Student Spotlight: Victoria Bennett

Name: Victoria Bennett

Major: Canfield BHP, Economics, Health and Society

Previous internship: McKinsey and Company

Topics of Interest: Healthcare, service, economic policy, the color yellow

For UT students interested in the intersection of healthcare and business, Canfield BHP junior Victoria Bennett is living proof that a career path from these industries can be paved. In addition to Canfield BHP, Victoria is studying Economics and Health and Society. While juggling her three majors is no small feat, Victoria says that her passion for healthcare paired with the community and opportunities Canfield BHP offers makes it all worthwhile.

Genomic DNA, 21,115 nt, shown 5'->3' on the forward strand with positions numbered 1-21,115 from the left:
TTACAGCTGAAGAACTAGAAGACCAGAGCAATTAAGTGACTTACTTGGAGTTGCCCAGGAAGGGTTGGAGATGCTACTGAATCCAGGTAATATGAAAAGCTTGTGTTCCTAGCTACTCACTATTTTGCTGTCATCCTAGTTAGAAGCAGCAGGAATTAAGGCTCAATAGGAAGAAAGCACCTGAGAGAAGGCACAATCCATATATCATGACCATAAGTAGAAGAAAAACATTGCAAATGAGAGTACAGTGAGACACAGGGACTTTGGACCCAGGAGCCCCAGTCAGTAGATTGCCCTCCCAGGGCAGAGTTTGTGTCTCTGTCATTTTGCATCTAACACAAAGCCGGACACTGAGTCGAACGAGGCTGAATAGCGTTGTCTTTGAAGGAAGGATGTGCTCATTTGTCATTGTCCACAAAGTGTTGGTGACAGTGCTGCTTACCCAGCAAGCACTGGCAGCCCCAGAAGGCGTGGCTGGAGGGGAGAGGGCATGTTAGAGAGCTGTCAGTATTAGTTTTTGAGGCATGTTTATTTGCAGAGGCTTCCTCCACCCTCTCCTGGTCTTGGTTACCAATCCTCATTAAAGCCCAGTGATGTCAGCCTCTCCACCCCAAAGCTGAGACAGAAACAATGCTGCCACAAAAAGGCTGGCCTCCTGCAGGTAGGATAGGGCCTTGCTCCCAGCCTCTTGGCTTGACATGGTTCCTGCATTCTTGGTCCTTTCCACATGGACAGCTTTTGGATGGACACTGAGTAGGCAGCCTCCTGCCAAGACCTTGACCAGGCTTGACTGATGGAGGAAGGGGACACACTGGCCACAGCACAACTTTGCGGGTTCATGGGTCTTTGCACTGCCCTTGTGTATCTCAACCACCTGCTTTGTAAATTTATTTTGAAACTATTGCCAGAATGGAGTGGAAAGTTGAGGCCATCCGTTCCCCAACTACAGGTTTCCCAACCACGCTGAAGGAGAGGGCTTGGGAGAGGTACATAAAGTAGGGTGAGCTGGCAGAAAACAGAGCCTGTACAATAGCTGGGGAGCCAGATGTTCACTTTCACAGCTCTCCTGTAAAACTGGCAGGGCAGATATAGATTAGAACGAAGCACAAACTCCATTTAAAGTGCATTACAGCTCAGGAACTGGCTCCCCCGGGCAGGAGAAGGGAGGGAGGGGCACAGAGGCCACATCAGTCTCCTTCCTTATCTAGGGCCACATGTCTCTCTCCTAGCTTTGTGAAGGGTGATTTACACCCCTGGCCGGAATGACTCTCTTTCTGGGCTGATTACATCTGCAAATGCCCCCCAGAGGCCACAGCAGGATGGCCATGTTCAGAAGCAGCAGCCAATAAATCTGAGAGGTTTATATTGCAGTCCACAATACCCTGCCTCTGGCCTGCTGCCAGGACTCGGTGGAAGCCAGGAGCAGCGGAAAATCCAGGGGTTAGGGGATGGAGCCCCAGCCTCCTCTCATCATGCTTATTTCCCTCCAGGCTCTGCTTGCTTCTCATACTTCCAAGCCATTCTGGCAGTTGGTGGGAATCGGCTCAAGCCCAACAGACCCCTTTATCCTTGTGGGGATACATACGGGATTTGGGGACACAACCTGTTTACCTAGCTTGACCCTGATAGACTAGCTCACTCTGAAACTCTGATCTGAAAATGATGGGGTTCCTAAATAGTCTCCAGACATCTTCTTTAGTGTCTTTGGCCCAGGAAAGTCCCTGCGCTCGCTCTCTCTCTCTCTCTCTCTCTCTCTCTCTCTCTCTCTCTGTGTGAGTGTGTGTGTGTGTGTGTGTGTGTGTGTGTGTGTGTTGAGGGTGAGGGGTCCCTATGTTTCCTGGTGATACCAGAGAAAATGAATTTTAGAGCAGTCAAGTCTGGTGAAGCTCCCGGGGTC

Victoria actually didn’t know that she wanted to focus on healthcare and business until after an internship she had with McKinsey and Company after her freshman year where she was put on a healthcare project.

“The (summer healthcare project) inspired me to apply for the health and society major and shift the direction of my academic career to focus on the business and economics of healthcare,” Victoria said. “I really had no idea that that was something I was so passionate about until that summer experience. Now, I really want to specialize in healthcare consulting after I graduate.” 

Before attending UT, Victoria attended a small school in Dallas. She said she initially felt intimidated by UT’s size, but that Canfield BHP made all the difference in finding both an initial community and the internship that helped develop her passion for healthcare.